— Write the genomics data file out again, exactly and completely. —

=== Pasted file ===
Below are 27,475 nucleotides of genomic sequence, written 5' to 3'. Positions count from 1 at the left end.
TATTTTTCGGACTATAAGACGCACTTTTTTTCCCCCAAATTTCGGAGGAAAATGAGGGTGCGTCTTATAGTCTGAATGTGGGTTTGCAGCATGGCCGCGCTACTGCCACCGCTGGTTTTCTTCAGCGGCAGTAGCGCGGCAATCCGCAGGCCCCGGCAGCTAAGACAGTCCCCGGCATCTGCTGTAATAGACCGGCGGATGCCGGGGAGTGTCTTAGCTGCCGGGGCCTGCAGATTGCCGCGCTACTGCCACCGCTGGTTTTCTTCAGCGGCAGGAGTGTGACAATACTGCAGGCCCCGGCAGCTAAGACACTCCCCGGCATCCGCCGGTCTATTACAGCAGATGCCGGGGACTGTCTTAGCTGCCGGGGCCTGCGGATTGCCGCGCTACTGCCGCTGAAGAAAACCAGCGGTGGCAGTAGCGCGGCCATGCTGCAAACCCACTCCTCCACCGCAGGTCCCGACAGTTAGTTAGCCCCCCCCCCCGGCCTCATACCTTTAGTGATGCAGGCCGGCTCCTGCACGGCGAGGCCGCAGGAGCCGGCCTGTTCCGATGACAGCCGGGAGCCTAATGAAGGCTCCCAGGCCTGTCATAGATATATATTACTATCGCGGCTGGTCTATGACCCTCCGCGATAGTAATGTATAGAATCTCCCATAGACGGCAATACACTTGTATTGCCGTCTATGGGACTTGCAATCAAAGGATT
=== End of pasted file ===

Below are 27,475 nucleotides of genomic sequence, written 5' to 3'. Positions count from 1 at the left end.
TATTTTTCGGACTATAAGACGCACTTTTTTTCCCCCAAATTTCGGAGGAAAATGAGGGTGCGTCTTATAGTCTGAATGTGGGTTTGCAGCATGGCCGCGCTACTGCCACCGCTGGTTTTCTTCAGCGGCAGTAGCGCGGCAATCCGCAGGCCCCGGCAGCTAAGACAGTCCCCGGCATCTGCTGTAATAGACCGGCGGATGCCGGGGAGTGTCTTAGCTGCCGGGGCCTGCAGATTGCCGCGCTACTGCCACCGCTGGTTTTCTTCAGCGGCAGGAGTGTGACAATACTGCAGGCCCCGGCAGCTAAGACACTCCCCGGCATCCGCCGGTCTATTACAGCAGATGCCGGGGACTGTCTTAGCTGCCGGGGCCTGCGGATTGCCGCGCTACTGCCGCTGAAGAAAACCAGCGGTGGCAGTAGCGCGGCCATGCTGCAAACCCACTCCTCCACCGCAGGTCCCGACAGTTAGTTAGCCCCCCCCCCCGGCCTCATACCTTTAGTGATGCAGGCCGGCTCCTGCACGGCGAGGCCGCAGGAGCCGGCCTGTTCCGATGACAGCCGGGAGCCTAATGAAGGCTCCCAGGCCTGTCATAGATATATATTACTATCGCGGCTGGTCTATGACCCTCCGCGATAGTAATGTATAGAATCTCCCATAGACGGCAATACACTTGTATTGCCGTCTATGGGACTTGCAATCAAAGGATT